37. And he taught in the temple by day; but at night he went out, and lodged in the mountain, which is called the mountain of Olives. 38. And early in the morning all the people came to him, to hear him in the temple.
Matthew 25:31. Now when the Son of man shall come in his glory. Christ follows out the same doctrine, and what he formerly described under parables, he now explains clearly and without figures. The sum of what is said is, that believers, in order to encourage themselves to a holy and upright conduct, ought to contemplate with the eyes of faith the heavenly life, which, though it is now concealed, will at length be manifested at the last coming of Christ. For, when he declares that, when he shall come with the angels, then will he sit on the throne of his glory, he contrasts this last revelation with the disorders and agitations of earthly warfare; as if he had said, that he did not appear for the purpose of immediately setting up his kingdom, and therefore that there was need of hope and patience, lest the disciples might be discouraged by long delay. Hence we infer that this was again added, in order that the disciples, being freed from mistake about immediate and sudden happiness, might keep their minds in warfare till Christ's second coming, and might not give way, or be discouraged, on account of his absence.
This is the reason why he says that he will then assume the title of King; for though he commenced his reign on the earth, and now sits at the right hand of the Father, so as to exercise the supreme government of heaven and earth; yet he has not yet erected before the eyes of men that throne, from which his divine majesty will be far more fully displayed than it now is at the last day; for that, of which we now obtain by faith nothing more than a taste, will then have its full effect. So then Christ now sits on his heavenly throne, as fir as it is necessary that he shall reign for restraining his enemies and protecting the Church; but then he will appear openly, to establish perfect order in heaven and earth, to crush his enemies under his feet, to assemble his believing people to partake of an everlasting and blessed life, to ascend his judgment-seat; and, in a word, there will be a visible manifestation of the reason why the kingdom was given to him by the Father. He says that he will come in his glory; because, while he dwelt in this world as a mortal man, he appeared in the despised form of a servant. And he calls it his glory, though he elsewhere ascribes it to his Father, but the meaning is the same; for he means simply the divine glory, which at that time shone in the Father only, for in himself it was concealed.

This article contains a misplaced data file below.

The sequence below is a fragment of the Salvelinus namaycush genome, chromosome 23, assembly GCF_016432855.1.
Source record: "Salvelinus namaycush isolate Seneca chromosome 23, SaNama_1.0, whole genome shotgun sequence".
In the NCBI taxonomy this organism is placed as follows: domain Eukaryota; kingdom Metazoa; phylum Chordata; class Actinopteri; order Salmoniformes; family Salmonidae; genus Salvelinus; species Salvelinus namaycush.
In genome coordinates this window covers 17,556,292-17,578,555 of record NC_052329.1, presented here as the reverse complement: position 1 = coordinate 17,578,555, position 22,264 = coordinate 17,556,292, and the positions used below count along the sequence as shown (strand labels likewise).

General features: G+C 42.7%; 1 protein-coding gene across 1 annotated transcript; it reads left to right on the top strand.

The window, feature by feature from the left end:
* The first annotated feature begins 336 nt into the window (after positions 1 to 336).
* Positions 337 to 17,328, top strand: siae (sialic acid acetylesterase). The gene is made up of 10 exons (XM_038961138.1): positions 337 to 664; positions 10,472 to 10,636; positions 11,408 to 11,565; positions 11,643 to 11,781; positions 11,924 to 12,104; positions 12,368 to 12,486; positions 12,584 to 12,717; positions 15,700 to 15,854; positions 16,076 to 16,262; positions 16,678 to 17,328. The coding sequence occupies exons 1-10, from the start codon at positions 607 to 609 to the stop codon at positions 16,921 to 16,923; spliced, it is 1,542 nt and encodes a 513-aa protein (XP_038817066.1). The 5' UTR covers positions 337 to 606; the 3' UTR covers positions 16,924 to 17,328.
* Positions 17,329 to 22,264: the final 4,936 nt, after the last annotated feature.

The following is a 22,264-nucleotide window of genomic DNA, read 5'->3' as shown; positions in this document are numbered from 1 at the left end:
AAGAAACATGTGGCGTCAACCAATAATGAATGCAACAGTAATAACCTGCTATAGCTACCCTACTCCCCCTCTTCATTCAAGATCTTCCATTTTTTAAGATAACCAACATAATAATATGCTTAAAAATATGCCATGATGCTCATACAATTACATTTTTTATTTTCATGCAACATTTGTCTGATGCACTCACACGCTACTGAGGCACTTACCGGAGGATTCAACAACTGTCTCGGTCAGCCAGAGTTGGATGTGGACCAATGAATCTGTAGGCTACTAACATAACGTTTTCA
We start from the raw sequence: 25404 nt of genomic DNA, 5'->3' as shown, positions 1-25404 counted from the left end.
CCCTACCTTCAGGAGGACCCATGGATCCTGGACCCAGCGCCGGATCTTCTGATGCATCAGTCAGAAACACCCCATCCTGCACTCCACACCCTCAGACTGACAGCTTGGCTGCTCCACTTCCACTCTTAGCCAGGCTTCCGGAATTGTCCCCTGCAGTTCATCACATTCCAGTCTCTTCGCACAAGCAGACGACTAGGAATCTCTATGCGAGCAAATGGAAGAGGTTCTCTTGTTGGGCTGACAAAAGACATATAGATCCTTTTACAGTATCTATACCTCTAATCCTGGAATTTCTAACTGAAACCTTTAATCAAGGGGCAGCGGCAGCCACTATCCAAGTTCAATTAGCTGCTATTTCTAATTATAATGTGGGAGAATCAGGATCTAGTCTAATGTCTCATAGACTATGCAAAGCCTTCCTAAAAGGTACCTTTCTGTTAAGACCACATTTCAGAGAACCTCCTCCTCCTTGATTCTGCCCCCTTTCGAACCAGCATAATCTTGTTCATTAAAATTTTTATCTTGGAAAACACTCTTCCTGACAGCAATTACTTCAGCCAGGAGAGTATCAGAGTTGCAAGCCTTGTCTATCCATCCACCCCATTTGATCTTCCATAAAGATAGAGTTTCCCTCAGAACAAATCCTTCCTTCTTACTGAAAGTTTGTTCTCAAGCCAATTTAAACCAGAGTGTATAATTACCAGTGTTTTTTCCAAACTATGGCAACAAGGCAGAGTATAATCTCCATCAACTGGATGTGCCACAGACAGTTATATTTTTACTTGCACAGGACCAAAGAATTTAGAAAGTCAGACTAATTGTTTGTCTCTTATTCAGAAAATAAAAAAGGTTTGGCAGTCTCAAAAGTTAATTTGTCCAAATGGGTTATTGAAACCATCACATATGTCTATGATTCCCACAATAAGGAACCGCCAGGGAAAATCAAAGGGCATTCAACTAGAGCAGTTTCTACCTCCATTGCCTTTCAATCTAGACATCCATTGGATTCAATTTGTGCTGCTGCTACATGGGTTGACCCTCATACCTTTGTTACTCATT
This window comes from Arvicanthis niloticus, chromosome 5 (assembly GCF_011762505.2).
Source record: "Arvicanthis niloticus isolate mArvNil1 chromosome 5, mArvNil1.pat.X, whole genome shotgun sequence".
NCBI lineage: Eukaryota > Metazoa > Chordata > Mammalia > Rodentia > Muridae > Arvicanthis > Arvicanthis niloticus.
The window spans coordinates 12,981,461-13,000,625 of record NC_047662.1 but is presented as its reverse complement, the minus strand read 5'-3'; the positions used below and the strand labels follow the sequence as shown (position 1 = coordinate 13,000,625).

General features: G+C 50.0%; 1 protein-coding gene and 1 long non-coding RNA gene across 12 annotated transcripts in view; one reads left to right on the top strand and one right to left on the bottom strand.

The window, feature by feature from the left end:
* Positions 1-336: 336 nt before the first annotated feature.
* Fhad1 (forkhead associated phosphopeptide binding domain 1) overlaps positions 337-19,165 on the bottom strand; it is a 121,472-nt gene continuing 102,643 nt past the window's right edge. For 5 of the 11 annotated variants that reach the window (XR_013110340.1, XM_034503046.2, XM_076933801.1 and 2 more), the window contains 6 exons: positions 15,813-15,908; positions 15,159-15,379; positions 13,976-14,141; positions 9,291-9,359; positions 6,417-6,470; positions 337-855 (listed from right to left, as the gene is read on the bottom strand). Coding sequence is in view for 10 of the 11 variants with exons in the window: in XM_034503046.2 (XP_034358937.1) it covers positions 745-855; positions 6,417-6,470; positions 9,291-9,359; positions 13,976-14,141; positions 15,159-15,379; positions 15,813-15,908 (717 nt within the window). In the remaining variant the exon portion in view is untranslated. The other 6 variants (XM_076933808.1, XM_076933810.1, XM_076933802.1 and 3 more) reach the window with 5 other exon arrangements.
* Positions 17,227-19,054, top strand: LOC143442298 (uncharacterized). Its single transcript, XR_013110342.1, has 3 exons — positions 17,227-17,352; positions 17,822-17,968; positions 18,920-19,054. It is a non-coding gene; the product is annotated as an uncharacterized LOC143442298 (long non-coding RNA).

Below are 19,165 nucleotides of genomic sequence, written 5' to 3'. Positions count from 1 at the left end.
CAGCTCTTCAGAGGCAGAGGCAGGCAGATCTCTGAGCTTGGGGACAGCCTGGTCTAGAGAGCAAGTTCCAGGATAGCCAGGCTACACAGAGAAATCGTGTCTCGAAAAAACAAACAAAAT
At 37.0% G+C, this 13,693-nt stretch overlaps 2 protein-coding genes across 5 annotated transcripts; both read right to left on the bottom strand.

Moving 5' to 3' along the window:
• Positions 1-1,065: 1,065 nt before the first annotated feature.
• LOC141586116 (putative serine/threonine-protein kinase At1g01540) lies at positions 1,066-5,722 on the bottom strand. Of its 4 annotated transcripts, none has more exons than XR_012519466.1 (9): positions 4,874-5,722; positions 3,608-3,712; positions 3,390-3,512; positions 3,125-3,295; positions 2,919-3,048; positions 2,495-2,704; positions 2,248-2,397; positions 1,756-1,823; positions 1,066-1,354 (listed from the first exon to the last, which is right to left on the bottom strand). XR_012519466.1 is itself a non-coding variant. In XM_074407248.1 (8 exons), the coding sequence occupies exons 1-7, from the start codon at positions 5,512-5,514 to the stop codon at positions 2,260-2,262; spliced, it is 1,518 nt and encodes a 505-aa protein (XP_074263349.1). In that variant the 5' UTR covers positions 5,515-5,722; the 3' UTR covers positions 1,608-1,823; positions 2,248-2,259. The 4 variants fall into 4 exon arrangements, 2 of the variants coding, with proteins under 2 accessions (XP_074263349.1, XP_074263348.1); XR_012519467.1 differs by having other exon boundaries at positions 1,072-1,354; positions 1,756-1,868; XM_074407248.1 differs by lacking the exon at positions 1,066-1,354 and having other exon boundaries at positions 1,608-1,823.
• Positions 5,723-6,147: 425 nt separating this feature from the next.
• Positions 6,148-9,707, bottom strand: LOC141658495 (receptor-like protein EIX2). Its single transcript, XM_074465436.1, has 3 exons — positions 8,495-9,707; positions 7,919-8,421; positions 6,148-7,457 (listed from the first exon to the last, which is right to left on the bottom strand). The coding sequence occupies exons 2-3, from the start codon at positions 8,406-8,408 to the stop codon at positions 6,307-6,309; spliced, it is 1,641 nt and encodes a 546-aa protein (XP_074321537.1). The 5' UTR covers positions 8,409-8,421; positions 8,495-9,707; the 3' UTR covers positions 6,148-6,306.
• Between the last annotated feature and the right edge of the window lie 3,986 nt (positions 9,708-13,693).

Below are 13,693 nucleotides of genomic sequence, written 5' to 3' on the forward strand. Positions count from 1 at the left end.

32. And all nations shall be assembled before him. He employs large and splendid titles for extolling his kingdom, that the disciples may learn to expect a different kind of happiness from what they had imagined. For they were satisfied with this single consideration, that their nation was delivered from the miseries with which it was then oppressed, so that it would be manifest that God had not in vain established his covenant with Abraham and his posterity. But Christ extends much farther the benefit of the redemption brought by him, for he will be the Judge of the whole world. Again, in order to persuade believers to holiness of life, he assures them that the good and the bad will not share alike; because he will bring with him the reward which is laid up for both. In short, he declares that his kingdom will be fully established, when the righteous shall have obtained a crown of glory, and when the wicked shall have received the reward which they deserved.
As a shepherd separateth the sheep from the goats. When our Lord says that the separation of the sheep from the goats is delayed till that day, he means that the wicked are now mixed with the good and holy, so that they live together in the same flock of God. The comparison appears to be borrowed from Ezekiel 34:18, where the Lord complains of the fierceness of the goats, which attack with their horns the poor sheep, and destroy the pastures, and pollute the water; and where the Lord expressly declares that he will take vengeance. And therefore Christ's discourse amounts to this, that believers ought not to think their condition too hard, if they are now compelled to live with the goats, and even to sustain many serious attacks and annoyances from them; secondly, that they ought to beware of being themselves infected by the contagion of their vices; and, thirdly, to inform them that in a holy and innocent life their labor is not thrown away, for the difference will one day appear.